Defined-benefit plans have been pummeled by the markets in the past few months. In October and November, the defined-benefit plans of the S&P 1,500 companies saw their funded status shrink by $240 billion, according to Mercer.
As a result, many employers may find that their plans are below the 80 percent funded status required to be able to pay retiring employees full lump-sum payments. Under current regulations, companies with defined-benefit plans that are below 80 percent funded can pay only half of the lump sum owed to retirees. HR executives need to be in close contact with their company’s actuaries to determine whether this is going to be an issue at their firms, experts say.
"I think we will see a significant minority of firms that fall below the 80 percent funded status [required for full retiree lump-sum payments]."
Watson Wyatt Worldwide
Companies that don’t certify their funded status by April 1 will be assumed to be 10 basis points below their 2007 levels. That means any company that was 90 percent funded or less last year could have issues, experts say. Congress did give defined-benefit plan sponsors some relief late last year by passing legislation that will allow companies that are less than 60 percent funded to use their January 1, 2008, funding levels for the year. Under the Pension Protection Act, companies with plans that are less than 60 percent funded have to freeze their plans, and thus cannot dispense lump-sum payments, so the last-minute legislation was a relief to many employers, experts say.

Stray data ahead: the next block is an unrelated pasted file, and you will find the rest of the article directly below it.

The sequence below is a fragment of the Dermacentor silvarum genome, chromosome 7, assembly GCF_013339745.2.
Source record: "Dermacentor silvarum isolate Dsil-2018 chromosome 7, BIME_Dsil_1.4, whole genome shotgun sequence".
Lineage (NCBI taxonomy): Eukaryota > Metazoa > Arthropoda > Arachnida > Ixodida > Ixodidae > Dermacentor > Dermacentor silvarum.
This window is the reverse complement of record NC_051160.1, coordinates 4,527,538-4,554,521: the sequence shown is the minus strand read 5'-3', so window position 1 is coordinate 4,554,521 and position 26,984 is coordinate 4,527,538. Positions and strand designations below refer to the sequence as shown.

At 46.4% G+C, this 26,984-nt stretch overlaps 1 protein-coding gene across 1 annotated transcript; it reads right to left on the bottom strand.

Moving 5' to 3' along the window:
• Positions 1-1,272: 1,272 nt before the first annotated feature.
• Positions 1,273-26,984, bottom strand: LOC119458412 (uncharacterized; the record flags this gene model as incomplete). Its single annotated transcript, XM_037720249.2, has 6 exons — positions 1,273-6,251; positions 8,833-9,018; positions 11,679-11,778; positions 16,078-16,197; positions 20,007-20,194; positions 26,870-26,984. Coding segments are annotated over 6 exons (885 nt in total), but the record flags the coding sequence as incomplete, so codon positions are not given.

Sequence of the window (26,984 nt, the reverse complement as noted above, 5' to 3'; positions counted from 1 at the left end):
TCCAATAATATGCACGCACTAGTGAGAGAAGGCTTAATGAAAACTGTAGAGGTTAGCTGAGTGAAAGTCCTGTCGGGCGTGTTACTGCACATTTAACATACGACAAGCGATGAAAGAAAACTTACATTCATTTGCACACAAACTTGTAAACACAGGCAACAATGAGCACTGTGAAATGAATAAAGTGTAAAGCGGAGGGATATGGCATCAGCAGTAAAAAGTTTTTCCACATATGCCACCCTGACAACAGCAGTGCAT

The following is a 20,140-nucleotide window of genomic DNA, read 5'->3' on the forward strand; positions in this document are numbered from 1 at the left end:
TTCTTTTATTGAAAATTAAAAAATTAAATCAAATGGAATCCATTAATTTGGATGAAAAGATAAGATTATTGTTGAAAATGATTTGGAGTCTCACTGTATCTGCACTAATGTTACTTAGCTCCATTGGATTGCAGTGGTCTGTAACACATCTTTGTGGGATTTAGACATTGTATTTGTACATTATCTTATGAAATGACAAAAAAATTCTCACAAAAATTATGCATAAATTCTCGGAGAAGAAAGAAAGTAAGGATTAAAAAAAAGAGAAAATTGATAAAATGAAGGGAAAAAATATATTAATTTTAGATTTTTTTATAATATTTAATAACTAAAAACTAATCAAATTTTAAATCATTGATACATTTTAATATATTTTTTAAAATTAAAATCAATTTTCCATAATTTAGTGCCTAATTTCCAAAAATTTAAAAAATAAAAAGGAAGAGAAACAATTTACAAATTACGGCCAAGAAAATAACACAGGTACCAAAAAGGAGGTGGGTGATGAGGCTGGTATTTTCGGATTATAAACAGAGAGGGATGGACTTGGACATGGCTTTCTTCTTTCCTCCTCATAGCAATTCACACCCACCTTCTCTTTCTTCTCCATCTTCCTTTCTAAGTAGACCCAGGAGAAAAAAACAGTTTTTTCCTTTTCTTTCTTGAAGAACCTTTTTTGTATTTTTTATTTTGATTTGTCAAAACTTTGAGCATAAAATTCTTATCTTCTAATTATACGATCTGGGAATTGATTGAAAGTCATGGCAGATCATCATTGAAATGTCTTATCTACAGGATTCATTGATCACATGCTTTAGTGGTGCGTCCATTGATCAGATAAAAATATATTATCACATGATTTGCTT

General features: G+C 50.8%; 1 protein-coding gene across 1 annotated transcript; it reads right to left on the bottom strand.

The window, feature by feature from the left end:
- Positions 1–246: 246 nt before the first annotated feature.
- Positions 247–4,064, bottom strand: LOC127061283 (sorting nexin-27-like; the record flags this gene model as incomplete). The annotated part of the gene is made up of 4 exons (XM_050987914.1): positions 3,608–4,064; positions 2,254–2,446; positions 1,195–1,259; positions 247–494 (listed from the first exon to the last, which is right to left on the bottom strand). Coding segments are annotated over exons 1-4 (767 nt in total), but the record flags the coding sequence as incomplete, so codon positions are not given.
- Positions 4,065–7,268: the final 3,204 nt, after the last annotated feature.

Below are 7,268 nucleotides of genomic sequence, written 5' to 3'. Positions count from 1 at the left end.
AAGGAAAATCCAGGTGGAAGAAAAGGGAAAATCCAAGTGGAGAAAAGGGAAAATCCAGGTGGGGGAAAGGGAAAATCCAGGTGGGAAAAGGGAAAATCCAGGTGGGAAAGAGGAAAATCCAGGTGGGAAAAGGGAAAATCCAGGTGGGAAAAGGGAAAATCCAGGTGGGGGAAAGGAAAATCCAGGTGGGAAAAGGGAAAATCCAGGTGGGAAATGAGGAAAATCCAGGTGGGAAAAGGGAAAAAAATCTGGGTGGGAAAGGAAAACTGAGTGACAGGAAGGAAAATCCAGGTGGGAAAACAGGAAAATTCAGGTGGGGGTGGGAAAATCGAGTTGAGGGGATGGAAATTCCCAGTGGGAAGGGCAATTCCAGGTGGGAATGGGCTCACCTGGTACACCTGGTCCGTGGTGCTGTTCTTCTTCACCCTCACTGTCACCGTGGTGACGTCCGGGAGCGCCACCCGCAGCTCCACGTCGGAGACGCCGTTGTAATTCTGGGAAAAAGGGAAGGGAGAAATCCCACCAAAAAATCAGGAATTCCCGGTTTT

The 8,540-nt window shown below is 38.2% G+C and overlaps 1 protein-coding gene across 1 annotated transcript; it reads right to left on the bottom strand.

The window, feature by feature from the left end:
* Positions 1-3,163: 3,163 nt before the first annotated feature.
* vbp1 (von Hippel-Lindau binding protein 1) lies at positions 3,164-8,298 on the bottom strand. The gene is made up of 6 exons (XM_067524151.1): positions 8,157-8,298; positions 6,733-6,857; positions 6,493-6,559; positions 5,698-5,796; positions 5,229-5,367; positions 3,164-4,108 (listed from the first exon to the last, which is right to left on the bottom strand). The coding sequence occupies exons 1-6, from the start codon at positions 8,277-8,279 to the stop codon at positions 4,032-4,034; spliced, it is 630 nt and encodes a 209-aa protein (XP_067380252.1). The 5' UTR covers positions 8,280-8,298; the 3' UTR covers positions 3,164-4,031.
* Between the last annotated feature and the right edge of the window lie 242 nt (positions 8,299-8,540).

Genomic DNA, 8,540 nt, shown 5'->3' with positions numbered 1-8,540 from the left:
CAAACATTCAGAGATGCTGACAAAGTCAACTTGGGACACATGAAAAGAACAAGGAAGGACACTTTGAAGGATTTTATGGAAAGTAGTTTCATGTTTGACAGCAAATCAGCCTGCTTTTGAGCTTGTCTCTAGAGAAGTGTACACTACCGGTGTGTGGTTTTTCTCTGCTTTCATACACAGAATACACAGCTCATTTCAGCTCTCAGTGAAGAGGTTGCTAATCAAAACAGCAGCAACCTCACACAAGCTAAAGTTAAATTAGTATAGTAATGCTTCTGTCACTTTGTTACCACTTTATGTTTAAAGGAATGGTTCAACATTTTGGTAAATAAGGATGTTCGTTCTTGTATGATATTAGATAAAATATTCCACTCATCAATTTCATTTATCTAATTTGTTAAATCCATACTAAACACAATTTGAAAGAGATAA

Still, there will be issues. "I think we will see a significant minority of firms that fall below the 80 percent funded status," says Alan Glickstein, a senior consultant at Watson Wyatt Worldwide.
Companies with plans that are below 80 percent funded will have to decide in the next few months whether they will contribute more to their plans to increase the funded status, and HR executives need to be part of those discussions, says Brad Klinck, senior vice president in Aon Consulting’s retirement practice.
"Some are going to have to choose between making contributions to their plans or keeping people employed," he says.
"Some [companies] are going to have to choose between making contributions to their plans or keeping people employed."
—Brad Klinck, senior vice president, Aon Consulting's retirement practice
HR also has to decide how to communicate this to employees. "It’s a very difficult question to answer," says Eric Keener, a principal and senior consultant in the retirement practice at Hewitt Associates. From a fiduciary point of view, the HR executive has to decide whether it’s better to allow retiring employees to take lump-sum payments before the restrictions take effect or whether that’s a bad idea because it will result in less money in the plan, he says.
This could become a real issue for companies in which there are unions, he says. "I think if a union is going into collective bargaining in the future, you will see them want to include some language around these issues," Keener says.
HR executives at companies with benefits restrictions also have to make sure that they communicate to all employees about the changes, not just the ones who are retiring soon, Glickstein says.
In some cases, employers may even find themselves as defendants in lawsuits brought by employees affected by the restrictions, experts say.
"People are going to be wondering, ‘Does this mean my company is in trouble?’ " Glickstein says. "It could affect productivity and morale."
Workforce Management, January 19, 2008, p. 35 -- Subscribe Now!